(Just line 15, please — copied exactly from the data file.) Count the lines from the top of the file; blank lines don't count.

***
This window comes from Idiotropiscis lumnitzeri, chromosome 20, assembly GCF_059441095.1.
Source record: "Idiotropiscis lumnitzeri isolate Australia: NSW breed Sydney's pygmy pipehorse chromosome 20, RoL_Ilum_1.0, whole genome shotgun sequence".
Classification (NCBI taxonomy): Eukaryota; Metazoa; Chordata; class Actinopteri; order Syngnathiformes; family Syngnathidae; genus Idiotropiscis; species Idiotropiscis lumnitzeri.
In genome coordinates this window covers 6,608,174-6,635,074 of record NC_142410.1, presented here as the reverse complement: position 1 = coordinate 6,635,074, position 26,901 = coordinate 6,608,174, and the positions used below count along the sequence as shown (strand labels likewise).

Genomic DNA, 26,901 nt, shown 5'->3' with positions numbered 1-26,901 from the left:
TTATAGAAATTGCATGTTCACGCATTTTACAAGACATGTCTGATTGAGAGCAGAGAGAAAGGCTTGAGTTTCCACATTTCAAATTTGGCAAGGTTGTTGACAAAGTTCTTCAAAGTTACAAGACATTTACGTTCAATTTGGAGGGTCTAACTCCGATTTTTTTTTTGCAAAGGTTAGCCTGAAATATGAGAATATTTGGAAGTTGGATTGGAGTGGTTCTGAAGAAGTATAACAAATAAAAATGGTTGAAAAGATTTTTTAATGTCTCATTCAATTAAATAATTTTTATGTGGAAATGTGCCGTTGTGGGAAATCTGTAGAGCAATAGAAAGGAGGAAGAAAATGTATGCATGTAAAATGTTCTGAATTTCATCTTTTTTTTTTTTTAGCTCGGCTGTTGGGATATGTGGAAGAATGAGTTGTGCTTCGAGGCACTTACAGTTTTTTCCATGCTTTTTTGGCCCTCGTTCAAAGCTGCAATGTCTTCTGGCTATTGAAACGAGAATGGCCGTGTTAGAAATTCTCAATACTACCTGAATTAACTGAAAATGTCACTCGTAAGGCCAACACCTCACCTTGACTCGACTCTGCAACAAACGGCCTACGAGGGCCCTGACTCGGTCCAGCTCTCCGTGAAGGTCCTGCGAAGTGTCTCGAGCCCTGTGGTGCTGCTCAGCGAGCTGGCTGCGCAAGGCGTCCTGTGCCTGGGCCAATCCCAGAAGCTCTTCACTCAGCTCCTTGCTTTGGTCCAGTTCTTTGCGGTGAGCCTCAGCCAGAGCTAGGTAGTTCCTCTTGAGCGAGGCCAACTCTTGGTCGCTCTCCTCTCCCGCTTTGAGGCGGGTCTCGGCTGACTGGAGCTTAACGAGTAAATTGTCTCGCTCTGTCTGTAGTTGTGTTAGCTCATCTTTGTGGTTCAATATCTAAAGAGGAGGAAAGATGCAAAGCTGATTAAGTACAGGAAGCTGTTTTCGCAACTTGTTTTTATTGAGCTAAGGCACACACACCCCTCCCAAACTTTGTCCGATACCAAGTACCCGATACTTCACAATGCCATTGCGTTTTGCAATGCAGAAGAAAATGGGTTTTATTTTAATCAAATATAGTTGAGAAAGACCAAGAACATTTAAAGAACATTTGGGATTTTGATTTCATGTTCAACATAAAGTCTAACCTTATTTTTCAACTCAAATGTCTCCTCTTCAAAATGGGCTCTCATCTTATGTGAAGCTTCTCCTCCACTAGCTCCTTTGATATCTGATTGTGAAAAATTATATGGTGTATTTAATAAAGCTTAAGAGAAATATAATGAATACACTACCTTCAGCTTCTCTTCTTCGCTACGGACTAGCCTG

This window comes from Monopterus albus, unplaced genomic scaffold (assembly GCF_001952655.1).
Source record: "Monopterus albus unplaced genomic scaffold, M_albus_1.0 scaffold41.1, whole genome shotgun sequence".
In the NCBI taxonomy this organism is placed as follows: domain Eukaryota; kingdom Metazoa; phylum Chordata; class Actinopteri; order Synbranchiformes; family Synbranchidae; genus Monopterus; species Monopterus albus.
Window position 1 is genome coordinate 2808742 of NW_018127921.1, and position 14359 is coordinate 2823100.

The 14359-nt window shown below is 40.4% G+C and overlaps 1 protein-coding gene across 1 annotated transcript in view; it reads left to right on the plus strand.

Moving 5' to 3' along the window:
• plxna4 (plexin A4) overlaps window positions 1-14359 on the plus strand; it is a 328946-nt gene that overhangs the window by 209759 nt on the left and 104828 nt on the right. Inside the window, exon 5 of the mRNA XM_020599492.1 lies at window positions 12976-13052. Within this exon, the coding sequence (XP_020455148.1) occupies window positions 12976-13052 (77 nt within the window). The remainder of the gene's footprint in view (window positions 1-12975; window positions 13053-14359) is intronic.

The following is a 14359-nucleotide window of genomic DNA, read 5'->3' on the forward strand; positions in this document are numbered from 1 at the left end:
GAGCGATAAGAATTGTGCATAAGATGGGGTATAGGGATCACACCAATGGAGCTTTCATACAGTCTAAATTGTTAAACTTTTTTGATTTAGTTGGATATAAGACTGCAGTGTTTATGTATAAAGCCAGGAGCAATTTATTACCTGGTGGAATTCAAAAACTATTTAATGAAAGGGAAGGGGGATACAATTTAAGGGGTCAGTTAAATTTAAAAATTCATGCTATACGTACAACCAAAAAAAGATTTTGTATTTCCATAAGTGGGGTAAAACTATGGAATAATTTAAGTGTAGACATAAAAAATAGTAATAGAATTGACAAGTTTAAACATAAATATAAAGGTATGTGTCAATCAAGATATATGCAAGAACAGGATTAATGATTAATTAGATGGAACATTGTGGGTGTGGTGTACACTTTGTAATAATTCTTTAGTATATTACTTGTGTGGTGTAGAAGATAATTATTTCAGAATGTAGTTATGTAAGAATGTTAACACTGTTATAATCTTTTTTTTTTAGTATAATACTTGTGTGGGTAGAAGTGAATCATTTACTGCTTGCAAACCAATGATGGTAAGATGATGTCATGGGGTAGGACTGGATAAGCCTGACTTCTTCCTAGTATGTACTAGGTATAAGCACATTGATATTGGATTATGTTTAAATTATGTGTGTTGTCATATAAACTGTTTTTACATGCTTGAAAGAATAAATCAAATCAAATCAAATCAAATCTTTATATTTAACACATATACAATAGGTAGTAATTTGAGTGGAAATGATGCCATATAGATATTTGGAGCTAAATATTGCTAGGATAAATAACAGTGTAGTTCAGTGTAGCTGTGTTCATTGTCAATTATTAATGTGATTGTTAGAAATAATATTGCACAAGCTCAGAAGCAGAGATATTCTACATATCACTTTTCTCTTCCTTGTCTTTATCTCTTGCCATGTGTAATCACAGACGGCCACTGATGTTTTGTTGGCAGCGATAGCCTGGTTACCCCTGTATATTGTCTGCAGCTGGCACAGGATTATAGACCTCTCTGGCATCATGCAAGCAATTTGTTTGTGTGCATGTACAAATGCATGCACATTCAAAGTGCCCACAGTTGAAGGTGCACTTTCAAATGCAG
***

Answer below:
GAGCGATAAGAATTGTGCATAAGATGGGGTATAGGGATCACACCAATGGAGCTTTCATACAGTCTAAATTGTTAAACTTTTTTGATTTAGTTGGATATAAGACTGCAGTGTTTATGTATAAAGCCAGGAGCAATTTATTACCTGGTGGAATTCAAAAACTATTTAATGAAAGGGAAGGGGGATACAATTTAAGGGGTCAGTTAAATTTAAAAATTCATGCTATACGTACAACCAAAAAAAGATTTTGTATTTCCATAAGTGGGGTAAAACTATGGAATAATTTAAGTGTAGACATAAAAAATAGTAATAGAATTGACAAGTTTAAACATAAATATAAAGGTATGTGTCAATCAAGATATATGCAAGAACAGGATTAATGATTAATTAGATGGAACATTGTGGGTGTGGTGTACACTTTGTAATAATTCTTTAGTATATTACTTGTGTGGTGTAGAAGATAATTATTTCAGAATGTAGTTATGTAAGAATGTTAACACTGTTATAATCTTTTTTTTTTAGTATAATACTTGTGTGGGTAGAAGTGAATCATTTACTGCTTGCAAACCAATGATGGTAAGATGATGTCATGGGGTAGGACTGGATAAGCCTGACTTCTTCCTAGTATGTACTAGGTATAAGCACATTGATATTGGATTATGTTTAAATTATGTGTGTTGTCATATAAACTGTTTTTACATGCTTGAAAGAATAAATCAAATCAAATCAAATCAAATCTTTATATTTAACACATATACAATAGGTAGTAATTTGAGTGGAAATGATGCCATATAGATATTTGGAGCTAAATATTGCTAGGATAAATAACAGTGTAGTTCAGTGTAGCTGTGTTCATTGTCAATTATTAATGTGATTGTTAGAAATAATATTGCACAAGCTCAGAAGCAGAGATATTCTACATATCACTTTTCTCTTCCTTGTCTTTATCTCTTGCCATGTGTAATCACAGACGGCCACTGATGTTTTGTTGGCAGCGATAGCCTGGTTACCCCTGTATATTGTCTGCAGCTGGCACAGGATTATAGACCTCTCTGGCATCATGCAAGCAATTTGTTTGTGTGCATGTACAAATGCATGCACATTCAAAGTGCCCACAGTTGAAGGTGCACTTTCAAATGCAG